We’re nearing the end of what’s been a very busy year for us here at the Press. Whilst we’ve only launched one title this year, there’s been much more going on behind the scenes which we can’t wait to share with you in 2024. In the meantime, here’s a letter from General Manager, Rob, recapping the past 12 months and looking to things to come.
I’d normally say it’s about that time of year to look back at the last 12 months and reflect on what we’ve been up to, but, quite frankly, it doesn’t feel like there’s time for that – there’s still so much going on!
We started 2023 buoyed from an unprecedented level of activity in 2022 – something that was recognised at the British Book Awards, where we were announced as the Small Press country winner for Scotland. This year, One Man’s Legacy has been long-listed at the Banff Mountain Festival and shortlisted at the Saltire Society Literary Awards – fantastic news for debut author Mike Dixon and our editor, Deziree Wilson. Sadly, the book didn’t win at Banff, but we’re holding our breath for the Saltire Awards on 7 December.
Working with Publishing Scotland, the Press has become increasingly involved in industry-wide activity to improve the sustainability of the publishing industry. This is set to run for the next four years and spans cultural change, education and engagement with wider UK initiatives, as well as running specific projects to help Scottish publishers along the way. Given the range of books we publish, we are delighted to be involved in such an important activity.
Creatives has gone from strength to strength, with a range of fantastic poems, fiction, nonfiction and visual art published, despite being run on a voluntary basis by Alex Marceau and the team. We’ve secured funding from various organisations for our first print publication, Mèinn, which will also be our first in Gaelic and represents an important departure from our current portfolio. The editor, Raghnaid Sandilands, is busy pulling together a range of fantastic contributions for this project as I write.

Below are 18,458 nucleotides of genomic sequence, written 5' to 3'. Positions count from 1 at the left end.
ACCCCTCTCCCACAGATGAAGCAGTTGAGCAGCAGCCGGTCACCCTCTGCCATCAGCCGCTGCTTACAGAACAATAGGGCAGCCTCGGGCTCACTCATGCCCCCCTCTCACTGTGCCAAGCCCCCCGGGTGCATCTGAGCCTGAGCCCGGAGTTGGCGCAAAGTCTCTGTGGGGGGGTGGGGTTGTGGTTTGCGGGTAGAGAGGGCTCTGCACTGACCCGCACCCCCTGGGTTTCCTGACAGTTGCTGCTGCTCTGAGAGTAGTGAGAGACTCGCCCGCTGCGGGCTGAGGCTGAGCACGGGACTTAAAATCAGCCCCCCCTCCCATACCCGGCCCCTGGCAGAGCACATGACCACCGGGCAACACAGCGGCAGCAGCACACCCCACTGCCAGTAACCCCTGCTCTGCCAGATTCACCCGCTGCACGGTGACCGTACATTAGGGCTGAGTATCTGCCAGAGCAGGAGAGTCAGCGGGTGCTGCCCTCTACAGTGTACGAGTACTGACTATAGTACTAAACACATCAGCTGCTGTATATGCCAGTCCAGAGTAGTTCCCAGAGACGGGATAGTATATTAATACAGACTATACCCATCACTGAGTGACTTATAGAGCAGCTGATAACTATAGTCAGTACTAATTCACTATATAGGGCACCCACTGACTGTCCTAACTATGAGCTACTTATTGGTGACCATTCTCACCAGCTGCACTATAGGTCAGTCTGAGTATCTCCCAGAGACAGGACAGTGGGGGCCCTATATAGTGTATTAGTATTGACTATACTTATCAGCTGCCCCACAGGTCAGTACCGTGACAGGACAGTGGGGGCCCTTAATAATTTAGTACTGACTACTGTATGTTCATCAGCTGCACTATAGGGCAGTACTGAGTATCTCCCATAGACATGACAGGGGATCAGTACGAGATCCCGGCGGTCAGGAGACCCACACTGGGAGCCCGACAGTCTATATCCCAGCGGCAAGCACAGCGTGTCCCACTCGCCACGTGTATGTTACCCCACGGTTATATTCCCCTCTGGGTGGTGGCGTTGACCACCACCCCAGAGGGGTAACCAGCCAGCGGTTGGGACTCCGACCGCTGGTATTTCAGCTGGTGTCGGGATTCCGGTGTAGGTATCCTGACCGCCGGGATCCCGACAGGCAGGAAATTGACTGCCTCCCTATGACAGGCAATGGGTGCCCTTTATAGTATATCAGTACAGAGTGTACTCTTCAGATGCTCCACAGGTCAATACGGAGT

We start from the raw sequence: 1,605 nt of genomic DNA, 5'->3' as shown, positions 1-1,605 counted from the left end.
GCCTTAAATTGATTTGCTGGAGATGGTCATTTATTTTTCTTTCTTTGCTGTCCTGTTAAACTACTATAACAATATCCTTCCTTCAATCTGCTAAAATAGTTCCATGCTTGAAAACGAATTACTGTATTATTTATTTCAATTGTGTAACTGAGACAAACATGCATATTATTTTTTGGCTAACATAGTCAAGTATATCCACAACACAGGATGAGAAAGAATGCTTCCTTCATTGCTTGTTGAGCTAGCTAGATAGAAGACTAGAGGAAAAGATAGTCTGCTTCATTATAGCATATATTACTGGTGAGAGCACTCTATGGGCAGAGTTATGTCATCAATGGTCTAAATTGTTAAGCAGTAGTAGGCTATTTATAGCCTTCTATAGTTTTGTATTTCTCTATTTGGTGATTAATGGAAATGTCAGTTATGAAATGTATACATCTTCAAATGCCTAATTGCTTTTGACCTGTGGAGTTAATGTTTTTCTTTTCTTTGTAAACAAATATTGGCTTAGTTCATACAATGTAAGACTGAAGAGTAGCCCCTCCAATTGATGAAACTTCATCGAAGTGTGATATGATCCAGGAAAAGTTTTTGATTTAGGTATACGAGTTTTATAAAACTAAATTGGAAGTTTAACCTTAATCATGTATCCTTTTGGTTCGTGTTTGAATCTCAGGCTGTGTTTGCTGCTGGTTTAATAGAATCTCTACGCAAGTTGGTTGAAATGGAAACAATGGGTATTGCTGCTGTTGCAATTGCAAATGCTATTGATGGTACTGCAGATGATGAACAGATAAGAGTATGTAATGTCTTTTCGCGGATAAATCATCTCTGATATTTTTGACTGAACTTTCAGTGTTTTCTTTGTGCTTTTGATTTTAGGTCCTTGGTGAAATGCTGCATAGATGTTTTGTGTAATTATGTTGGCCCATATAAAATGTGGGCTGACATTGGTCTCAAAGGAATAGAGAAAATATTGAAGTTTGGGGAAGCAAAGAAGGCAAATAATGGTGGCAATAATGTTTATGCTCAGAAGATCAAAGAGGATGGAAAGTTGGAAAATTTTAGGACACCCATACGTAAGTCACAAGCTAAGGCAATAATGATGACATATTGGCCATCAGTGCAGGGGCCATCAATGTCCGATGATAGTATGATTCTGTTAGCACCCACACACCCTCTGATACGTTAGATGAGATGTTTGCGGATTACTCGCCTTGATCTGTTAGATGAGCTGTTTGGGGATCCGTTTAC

Although we’ve all been super busy, you’ll have just seen one title hit the shelves this year. Lowland Outcrops, featuring more stunning artwork by Christoper Smith-Duque, has been performing well and has been recognised by a range of reviewers as resetting the bar for our guidebooks in terms of quality, inclusion and accessibility. This is something we are really proud to have played a part in. Kat Bennett, who leads on PR and our social media (amongst much else!), has done a brilliant job getting the word out about this important book.
Personally speaking, the year has brought a big change with a move up to Inverness. It is paying dividends for work here at the Press and has enabled some fantastic days out with family and friends. Leaving so many good friends in Newcastle, but meeting more up north, got me thinking about the connections with people we make throughout our lives. I feel lucky to have been able to share experiences in the places I love with good friends, old and new, that will live long in the memory.
Next month you’ll be hearing more about what we’ve got planned for 2024. For now, I must get back to books we absolutely must get to the printer by the middle of December!
All the best for the festive period, and we’ll see you in the new year.
— Rob Lovell and the rest of the team at the Press